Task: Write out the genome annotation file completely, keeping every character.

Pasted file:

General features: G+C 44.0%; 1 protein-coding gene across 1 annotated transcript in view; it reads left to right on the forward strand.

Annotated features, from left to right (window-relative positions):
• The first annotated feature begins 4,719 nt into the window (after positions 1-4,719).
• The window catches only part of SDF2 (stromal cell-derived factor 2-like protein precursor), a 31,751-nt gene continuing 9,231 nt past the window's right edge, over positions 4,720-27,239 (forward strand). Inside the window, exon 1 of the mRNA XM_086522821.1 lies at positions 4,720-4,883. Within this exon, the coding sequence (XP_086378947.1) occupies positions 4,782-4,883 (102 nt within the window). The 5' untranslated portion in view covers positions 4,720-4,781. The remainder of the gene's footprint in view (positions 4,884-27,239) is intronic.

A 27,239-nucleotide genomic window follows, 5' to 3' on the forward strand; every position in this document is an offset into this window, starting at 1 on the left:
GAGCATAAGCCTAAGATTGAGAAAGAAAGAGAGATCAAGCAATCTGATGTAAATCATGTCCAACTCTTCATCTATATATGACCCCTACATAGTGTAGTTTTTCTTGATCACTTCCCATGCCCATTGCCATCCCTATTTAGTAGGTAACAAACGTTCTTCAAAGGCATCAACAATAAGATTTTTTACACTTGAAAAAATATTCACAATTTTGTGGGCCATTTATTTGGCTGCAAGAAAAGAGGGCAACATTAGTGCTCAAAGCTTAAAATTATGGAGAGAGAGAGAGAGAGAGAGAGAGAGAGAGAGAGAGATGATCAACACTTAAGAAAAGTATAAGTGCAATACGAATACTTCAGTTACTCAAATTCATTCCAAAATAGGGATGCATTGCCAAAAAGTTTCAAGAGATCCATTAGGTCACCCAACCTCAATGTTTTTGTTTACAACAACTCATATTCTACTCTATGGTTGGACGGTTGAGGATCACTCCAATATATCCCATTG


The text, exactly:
General features: G+C 44.0%; 1 protein-coding gene across 1 annotated transcript in view; it reads left to right on the forward strand.

Annotated features, from left to right (window-relative positions):
• The first annotated feature begins 4,719 nt into the window (after positions 1-4,719).
• The window catches only part of SDF2 (stromal cell-derived factor 2-like protein precursor), a 31,751-nt gene continuing 9,231 nt past the window's right edge, over positions 4,720-27,239 (forward strand). Inside the window, exon 1 of the mRNA XM_086522821.1 lies at positions 4,720-4,883. Within this exon, the coding sequence (XP_086378947.1) occupies positions 4,782-4,883 (102 nt within the window). The 5' untranslated portion in view covers positions 4,720-4,781. The remainder of the gene's footprint in view (positions 4,884-27,239) is intronic.

A 27,239-nucleotide genomic window follows, 5' to 3' on the forward strand; every position in this document is an offset into this window, starting at 1 on the left:
GAGCATAAGCCTAAGATTGAGAAAGAAAGAGAGATCAAGCAATCTGATGTAAATCATGTCCAACTCTTCATCTATATATGACCCCTACATAGTGTAGTTTTTCTTGATCACTTCCCATGCCCATTGCCATCCCTATTTAGTAGGTAACAAACGTTCTTCAAAGGCATCAACAATAAGATTTTTTACACTTGAAAAAATATTCACAATTTTGTGGGCCATTTATTTGGCTGCAAGAAAAGAGGGCAACATTAGTGCTCAAAGCTTAAAATTATGGAGAGAGAGAGAGAGAGAGAGAGAGAGAGAGAGAGAGATGATCAACACTTAAGAAAAGTATAAGTGCAATACGAATACTTCAGTTACTCAAATTCATTCCAAAATAGGGATGCATTGCCAAAAAGTTTCAAGAGATCCATTAGGTCACCCAACCTCAATGTTTTTGTTTACAACAACTCATATTCTACTCTATGGTTGGACGGTTGAGGATCACTCCAATATATCCCATTG